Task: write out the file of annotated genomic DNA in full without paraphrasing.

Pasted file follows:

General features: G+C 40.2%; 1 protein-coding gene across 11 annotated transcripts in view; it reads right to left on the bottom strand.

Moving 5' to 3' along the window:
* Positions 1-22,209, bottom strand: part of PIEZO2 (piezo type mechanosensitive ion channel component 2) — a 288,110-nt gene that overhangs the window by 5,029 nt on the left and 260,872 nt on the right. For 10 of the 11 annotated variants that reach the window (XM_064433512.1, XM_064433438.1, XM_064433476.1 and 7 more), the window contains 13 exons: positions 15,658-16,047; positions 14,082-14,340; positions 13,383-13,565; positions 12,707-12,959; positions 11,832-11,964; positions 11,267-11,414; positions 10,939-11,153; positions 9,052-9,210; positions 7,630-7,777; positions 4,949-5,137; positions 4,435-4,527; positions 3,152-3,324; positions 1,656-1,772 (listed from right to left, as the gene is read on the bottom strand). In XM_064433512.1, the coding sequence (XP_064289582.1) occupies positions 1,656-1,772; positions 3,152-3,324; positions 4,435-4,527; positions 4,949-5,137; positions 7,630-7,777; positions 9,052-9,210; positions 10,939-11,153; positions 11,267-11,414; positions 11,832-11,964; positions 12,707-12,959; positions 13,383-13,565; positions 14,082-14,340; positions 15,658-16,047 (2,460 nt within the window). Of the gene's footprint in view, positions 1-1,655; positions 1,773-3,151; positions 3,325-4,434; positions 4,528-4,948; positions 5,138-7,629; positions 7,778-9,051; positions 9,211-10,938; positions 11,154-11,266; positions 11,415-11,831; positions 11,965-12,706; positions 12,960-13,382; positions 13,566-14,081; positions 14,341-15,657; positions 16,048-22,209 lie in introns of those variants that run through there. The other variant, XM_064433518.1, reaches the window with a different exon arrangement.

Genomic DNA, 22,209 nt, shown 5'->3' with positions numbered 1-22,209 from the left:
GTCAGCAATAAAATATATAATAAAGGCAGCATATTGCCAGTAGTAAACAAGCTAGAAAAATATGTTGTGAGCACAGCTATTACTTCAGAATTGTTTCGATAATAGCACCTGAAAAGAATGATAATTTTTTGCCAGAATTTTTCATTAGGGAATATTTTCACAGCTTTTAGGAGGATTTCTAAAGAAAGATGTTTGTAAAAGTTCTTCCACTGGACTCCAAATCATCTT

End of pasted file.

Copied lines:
General features: G+C 40.2%; 1 protein-coding gene across 11 annotated transcripts in view; it reads right to left on the bottom strand.

Moving 5' to 3' along the window:
* Positions 1-22,209, bottom strand: part of PIEZO2 (piezo type mechanosensitive ion channel component 2) — a 288,110-nt gene that overhangs the window by 5,029 nt on the left and 260,872 nt on the right. For 10 of the 11 annotated variants that reach the window (XM_064433512.1, XM_064433438.1, XM_064433476.1 and 7 more), the window contains 13 exons: positions 15,658-16,047; positions 14,082-14,340; positions 13,383-13,565; positions 12,707-12,959; positions 11,832-11,964; positions 11,267-11,414; positions 10,939-11,153; positions 9,052-9,210; positions 7,630-7,777; positions 4,949-5,137; positions 4,435-4,527; positions 3,152-3,324; positions 1,656-1,772 (listed from right to left, as the gene is read on the bottom strand). In XM_064433512.1, the coding sequence (XP_064289582.1) occupies positions 1,656-1,772; positions 3,152-3,324; positions 4,435-4,527; positions 4,949-5,137; positions 7,630-7,777; positions 9,052-9,210; positions 10,939-11,153; positions 11,267-11,414; positions 11,832-11,964; positions 12,707-12,959; positions 13,383-13,565; positions 14,082-14,340; positions 15,658-16,047 (2,460 nt within the window). Of the gene's footprint in view, positions 1-1,655; positions 1,773-3,151; positions 3,325-4,434; positions 4,528-4,948; positions 5,138-7,629; positions 7,778-9,051; positions 9,211-10,938; positions 11,154-11,266; positions 11,415-11,831; positions 11,965-12,706; positions 12,960-13,382; positions 13,566-14,081; positions 14,341-15,657; positions 16,048-22,209 lie in introns of those variants that run through there. The other variant, XM_064433518.1, reaches the window with a different exon arrangement.

Genomic DNA, 22,209 nt, shown 5'->3' with positions numbered 1-22,209 from the left:
GTCAGCAATAAAATATATAATAAAGGCAGCATATTGCCAGTAGTAAACAAGCTAGAAAAATATGTTGTGAGCACAGCTATTACTTCAGAATTGTTTCGATAATAGCACCTGAAAAGAATGATAATTTTTTGCCAGAATTTTTCATTAGGGAATATTTTCACAGCTTTTAGGAGGATTTCTAAAGAAAGATGTTTGTAAAAGTTCTTCCACTGGACTCCAAATCATCTT